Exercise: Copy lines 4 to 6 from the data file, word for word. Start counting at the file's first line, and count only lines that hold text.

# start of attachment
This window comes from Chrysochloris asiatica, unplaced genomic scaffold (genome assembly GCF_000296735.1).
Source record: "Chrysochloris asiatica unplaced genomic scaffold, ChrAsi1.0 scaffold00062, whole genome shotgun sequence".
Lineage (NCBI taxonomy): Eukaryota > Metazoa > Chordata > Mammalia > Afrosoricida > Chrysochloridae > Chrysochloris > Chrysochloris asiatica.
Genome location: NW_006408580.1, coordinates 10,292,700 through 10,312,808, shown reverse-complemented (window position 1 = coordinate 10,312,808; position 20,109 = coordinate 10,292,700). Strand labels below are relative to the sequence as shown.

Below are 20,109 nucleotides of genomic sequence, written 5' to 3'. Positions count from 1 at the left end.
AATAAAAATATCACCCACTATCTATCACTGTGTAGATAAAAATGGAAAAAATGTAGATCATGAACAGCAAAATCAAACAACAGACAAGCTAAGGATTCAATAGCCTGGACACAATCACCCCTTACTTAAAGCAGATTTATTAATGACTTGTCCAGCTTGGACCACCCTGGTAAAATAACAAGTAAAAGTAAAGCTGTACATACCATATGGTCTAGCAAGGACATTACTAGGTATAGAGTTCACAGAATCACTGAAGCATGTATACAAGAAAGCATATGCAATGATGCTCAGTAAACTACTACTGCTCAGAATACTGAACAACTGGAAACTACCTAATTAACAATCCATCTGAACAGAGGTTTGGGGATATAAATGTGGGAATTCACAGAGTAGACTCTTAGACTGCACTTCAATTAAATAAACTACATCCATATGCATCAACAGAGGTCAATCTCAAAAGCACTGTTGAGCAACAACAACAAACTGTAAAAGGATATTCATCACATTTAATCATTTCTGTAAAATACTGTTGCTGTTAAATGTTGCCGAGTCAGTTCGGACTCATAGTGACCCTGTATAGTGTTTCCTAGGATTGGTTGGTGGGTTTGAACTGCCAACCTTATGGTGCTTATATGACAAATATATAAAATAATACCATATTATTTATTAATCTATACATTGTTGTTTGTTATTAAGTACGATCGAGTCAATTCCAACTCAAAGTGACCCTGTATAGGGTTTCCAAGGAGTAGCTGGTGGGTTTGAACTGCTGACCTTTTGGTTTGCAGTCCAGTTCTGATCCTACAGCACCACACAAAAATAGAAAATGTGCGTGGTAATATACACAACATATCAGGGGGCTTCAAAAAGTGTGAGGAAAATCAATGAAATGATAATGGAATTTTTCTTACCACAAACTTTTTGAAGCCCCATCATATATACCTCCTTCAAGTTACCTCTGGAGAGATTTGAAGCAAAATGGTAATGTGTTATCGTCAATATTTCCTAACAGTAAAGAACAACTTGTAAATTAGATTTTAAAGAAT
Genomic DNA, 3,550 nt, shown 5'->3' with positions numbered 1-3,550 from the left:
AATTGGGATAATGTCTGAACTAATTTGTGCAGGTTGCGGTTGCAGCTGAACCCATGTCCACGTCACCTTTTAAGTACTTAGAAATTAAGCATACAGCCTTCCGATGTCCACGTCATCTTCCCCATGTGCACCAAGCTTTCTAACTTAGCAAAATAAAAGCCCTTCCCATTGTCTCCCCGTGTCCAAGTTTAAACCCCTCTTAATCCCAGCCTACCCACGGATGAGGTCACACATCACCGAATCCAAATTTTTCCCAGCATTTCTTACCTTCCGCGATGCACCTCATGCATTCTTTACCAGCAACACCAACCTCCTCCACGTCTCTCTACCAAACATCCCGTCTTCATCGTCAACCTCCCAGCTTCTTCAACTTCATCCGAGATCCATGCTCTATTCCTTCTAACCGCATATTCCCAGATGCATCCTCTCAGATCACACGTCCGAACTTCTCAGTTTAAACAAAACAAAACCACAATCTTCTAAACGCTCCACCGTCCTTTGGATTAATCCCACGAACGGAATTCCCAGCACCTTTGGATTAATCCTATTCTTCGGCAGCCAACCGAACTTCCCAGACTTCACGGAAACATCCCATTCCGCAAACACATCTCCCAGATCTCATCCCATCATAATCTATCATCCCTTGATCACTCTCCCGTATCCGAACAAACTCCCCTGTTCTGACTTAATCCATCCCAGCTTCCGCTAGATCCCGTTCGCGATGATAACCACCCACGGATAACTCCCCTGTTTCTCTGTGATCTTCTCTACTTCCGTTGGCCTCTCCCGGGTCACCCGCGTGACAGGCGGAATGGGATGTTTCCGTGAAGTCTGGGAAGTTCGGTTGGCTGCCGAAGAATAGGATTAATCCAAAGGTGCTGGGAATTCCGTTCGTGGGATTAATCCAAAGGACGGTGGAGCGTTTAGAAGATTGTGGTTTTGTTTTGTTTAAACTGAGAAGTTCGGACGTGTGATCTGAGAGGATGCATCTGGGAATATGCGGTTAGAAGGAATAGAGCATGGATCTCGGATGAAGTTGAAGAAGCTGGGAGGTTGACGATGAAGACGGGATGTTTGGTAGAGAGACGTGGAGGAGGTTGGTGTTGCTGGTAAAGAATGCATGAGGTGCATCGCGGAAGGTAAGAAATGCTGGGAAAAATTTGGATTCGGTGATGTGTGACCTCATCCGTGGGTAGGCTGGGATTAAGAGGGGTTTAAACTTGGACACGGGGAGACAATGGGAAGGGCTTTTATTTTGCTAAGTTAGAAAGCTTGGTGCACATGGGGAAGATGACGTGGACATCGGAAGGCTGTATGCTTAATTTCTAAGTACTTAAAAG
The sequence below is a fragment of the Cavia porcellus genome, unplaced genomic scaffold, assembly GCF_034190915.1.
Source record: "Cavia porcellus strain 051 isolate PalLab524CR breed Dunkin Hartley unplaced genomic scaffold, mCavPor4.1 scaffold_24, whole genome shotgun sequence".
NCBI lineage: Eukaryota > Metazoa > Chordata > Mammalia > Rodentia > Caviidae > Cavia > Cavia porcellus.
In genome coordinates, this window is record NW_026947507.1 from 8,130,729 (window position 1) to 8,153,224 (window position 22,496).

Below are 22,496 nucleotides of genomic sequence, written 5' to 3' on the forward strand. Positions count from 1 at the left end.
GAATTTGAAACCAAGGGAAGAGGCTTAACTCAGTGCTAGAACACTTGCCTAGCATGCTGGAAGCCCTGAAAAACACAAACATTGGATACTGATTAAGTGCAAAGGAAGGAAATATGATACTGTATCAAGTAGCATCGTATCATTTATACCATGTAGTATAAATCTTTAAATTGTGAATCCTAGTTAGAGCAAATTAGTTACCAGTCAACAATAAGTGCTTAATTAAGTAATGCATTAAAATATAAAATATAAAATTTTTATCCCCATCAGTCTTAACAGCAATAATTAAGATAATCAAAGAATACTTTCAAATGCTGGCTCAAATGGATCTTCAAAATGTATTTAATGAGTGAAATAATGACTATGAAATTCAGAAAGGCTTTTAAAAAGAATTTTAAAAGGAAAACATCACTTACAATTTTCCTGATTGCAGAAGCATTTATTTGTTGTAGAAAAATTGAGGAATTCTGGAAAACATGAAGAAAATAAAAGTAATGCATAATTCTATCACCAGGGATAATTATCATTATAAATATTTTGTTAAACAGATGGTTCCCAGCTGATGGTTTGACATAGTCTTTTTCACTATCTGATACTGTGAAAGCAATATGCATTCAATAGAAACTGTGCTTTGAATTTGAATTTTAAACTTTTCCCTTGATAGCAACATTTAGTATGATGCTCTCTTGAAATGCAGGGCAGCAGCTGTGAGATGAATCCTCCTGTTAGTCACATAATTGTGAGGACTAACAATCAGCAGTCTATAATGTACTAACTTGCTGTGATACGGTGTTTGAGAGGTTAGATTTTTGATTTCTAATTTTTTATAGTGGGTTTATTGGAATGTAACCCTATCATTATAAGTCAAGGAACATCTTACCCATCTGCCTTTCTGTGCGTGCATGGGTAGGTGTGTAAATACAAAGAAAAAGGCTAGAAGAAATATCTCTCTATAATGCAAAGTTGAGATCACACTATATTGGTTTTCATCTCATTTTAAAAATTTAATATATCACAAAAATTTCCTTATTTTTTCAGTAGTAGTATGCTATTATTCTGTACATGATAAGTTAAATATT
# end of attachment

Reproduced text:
Genome location: NW_006408580.1, coordinates 10,292,700 through 10,312,808, shown reverse-complemented (window position 1 = coordinate 10,312,808; position 20,109 = coordinate 10,292,700). Strand labels below are relative to the sequence as shown.

Below are 20,109 nucleotides of genomic sequence, written 5' to 3'. Positions count from 1 at the left end.
AATAAAAATATCACCCACTATCTATCACTGTGTAGATAAAAATGGAAAAAATGTAGATCATGAACAGCAAAATCAAACAACAGACAAGCTAAGGATTCAATAGCCTGGACACAATCACCCCTTACTTAAAGCAGATTTATTAATGACTTGTCCAGCTTGGACCACCCTGGTAAAATAACAAGTAAAAGTAAAGCTGTACATACCATATGGTCTAGCAAGGACATTACTAGGTATAGAGTTCACAGAATCACTGAAGCATGTATACAAGAAAGCATATGCAATGATGCTCAGTAAACTACTACTGCTCAGAATACTGAACAACTGGAAACTACCTAATTAACAATCCATCTGAACAGAGGTTTGGGGATATAAATGTGGGAATTCACAGAGTAGACTCTTAGACTGCACTTCAATTAAATAAACTACATCCATATGCATCAACAGAGGTCAATCTCAAAAGCACTGTTGAGCAACAACAACAAACTGTAAAAGGATATTCATCACATTTAATCATTTCTGTAAAATACTGTTGCTGTTAAATGTTGCCGAGTCAGTTCGGACTCATAGTGACCCTGTATAGTGTTTCCTAGGATTGGTTGGTGGGTTTGAACTGCCAACCTTATGGTGCTTATATGACAAATATATAAAATAATACCATATTATTTATTAATCTATACATTGTTGTTTGTTATTAAGTACGATCGAGTCAATTCCAACTCAAAGTGACCCTGTATAGGGTTTCCAAGGAGTAGCTGGTGGGTTTGAACTGCTGACCTTTTGGTTTGCAGTCCAGTTCTGATCCTACAGCACCACACAAAAATAGAAAATGTGCGTGGTAATATACACAACATATCAGGGGGCTTCAAAAAGTGTGAGGAAAATCAATGAAATGATAATGGAATTTTTCTTACCACAAACTTTTTGAAGCCCCATCATATATACCTCCTTCAAGTTACCTCTGGAGAGATTTGAAGCAAAATGGTAATGTGTTATCGTCAATATTTCCTAACAGTAAAGAACAACTTGTAAATTAGATTTTAAAGAAT